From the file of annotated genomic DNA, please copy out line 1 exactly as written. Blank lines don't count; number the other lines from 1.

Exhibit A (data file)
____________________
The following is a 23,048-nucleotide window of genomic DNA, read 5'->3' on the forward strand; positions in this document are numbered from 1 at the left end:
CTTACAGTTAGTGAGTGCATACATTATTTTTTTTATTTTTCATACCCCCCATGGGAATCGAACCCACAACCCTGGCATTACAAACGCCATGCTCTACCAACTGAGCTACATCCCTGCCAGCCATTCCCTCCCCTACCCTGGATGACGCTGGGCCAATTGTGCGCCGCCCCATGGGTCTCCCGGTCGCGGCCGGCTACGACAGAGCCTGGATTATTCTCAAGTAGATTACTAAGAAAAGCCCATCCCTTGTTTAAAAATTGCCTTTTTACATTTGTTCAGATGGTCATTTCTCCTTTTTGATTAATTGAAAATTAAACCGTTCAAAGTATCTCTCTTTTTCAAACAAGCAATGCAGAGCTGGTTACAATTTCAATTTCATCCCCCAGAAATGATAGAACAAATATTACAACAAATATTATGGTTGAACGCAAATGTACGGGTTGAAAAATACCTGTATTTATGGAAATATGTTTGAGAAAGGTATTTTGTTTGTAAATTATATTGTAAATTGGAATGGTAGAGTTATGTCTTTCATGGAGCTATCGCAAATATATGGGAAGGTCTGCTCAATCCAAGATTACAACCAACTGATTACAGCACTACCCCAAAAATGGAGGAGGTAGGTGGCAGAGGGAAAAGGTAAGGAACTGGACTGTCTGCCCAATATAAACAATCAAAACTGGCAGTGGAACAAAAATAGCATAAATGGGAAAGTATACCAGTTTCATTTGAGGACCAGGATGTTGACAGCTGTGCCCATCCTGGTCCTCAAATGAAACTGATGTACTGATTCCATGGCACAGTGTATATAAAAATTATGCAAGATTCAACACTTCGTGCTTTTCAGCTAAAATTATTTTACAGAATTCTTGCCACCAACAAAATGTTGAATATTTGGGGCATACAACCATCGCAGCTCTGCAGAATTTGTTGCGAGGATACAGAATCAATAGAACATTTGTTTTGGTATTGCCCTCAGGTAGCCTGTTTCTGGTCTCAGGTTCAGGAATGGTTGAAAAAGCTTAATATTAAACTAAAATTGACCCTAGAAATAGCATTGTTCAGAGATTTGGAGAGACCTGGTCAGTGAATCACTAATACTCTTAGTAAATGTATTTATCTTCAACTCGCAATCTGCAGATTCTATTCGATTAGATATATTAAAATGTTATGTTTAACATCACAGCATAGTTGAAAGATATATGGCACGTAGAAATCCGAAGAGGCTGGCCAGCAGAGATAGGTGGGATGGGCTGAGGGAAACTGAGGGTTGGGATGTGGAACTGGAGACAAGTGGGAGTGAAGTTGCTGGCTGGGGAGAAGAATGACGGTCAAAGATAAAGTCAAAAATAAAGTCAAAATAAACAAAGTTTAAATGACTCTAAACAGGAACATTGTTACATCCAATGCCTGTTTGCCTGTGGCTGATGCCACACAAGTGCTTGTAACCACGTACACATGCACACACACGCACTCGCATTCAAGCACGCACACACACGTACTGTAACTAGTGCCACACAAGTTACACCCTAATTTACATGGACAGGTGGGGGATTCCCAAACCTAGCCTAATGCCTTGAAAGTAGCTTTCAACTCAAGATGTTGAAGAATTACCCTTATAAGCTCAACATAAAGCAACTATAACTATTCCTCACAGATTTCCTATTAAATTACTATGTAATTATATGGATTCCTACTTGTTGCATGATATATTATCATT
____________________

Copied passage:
The following is a 23,048-nucleotide window of genomic DNA, read 5'->3' on the forward strand; positions in this document are numbered from 1 at the left end: